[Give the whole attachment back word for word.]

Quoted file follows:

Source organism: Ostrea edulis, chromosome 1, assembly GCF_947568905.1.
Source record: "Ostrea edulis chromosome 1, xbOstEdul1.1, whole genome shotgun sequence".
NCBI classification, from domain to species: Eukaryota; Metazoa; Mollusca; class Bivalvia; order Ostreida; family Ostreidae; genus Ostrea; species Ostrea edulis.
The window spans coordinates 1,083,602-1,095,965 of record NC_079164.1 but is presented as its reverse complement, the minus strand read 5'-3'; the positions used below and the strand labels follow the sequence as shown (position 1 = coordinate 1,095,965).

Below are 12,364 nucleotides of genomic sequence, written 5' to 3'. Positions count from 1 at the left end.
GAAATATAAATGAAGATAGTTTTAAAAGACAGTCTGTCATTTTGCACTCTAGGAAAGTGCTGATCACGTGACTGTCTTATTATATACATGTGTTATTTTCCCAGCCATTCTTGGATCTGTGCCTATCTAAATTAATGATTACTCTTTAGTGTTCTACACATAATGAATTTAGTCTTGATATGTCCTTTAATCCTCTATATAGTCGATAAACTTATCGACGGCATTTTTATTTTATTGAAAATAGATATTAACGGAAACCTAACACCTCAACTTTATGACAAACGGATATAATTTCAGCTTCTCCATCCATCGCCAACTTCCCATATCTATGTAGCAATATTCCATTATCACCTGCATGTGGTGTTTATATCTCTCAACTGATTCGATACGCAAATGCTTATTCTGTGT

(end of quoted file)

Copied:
Source organism: Ostrea edulis, chromosome 1, assembly GCF_947568905.1.
Source record: "Ostrea edulis chromosome 1, xbOstEdul1.1, whole genome shotgun sequence".
NCBI classification, from domain to species: Eukaryota; Metazoa; Mollusca; class Bivalvia; order Ostreida; family Ostreidae; genus Ostrea; species Ostrea edulis.
The window spans coordinates 1,083,602-1,095,965 of record NC_079164.1 but is presented as its reverse complement, the minus strand read 5'-3'; the positions used below and the strand labels follow the sequence as shown (position 1 = coordinate 1,095,965).

Below are 12,364 nucleotides of genomic sequence, written 5' to 3'. Positions count from 1 at the left end.
GAAATATAAATGAAGATAGTTTTAAAAGACAGTCTGTCATTTTGCACTCTAGGAAAGTGCTGATCACGTGACTGTCTTATTATATACATGTGTTATTTTCCCAGCCATTCTTGGATCTGTGCCTATCTAAATTAATGATTACTCTTTAGTGTTCTACACATAATGAATTTAGTCTTGATATGTCCTTTAATCCTCTATATAGTCGATAAACTTATCGACGGCATTTTTATTTTATTGAAAATAGATATTAACGGAAACCTAACACCTCAACTTTATGACAAACGGATATAATTTCAGCTTCTCCATCCATCGCCAACTTCCCATATCTATGTAGCAATATTCCATTATCACCTGCATGTGGTGTTTATATCTCTCAACTGATTCGATACGCAAATGCTTATTCTGTGT